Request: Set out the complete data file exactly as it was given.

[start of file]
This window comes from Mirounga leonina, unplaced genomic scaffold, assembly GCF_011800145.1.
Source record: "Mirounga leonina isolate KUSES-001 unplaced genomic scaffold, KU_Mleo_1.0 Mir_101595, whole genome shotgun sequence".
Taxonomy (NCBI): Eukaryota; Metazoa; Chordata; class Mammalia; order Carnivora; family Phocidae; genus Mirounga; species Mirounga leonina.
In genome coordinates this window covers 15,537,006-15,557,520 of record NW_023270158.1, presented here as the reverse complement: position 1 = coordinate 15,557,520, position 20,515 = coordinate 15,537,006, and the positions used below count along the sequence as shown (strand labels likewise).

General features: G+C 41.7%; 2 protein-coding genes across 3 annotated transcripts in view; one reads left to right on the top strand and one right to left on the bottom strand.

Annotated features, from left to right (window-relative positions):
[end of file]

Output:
This window comes from Mirounga leonina, unplaced genomic scaffold, assembly GCF_011800145.1.
Source record: "Mirounga leonina isolate KUSES-001 unplaced genomic scaffold, KU_Mleo_1.0 Mir_101595, whole genome shotgun sequence".
Taxonomy (NCBI): Eukaryota; Metazoa; Chordata; class Mammalia; order Carnivora; family Phocidae; genus Mirounga; species Mirounga leonina.
In genome coordinates this window covers 15,537,006-15,557,520 of record NW_023270158.1, presented here as the reverse complement: position 1 = coordinate 15,557,520, position 20,515 = coordinate 15,537,006, and the positions used below count along the sequence as shown (strand labels likewise).

General features: G+C 41.7%; 2 protein-coding genes across 3 annotated transcripts in view; one reads left to right on the top strand and one right to left on the bottom strand.

Annotated features, from left to right (window-relative positions):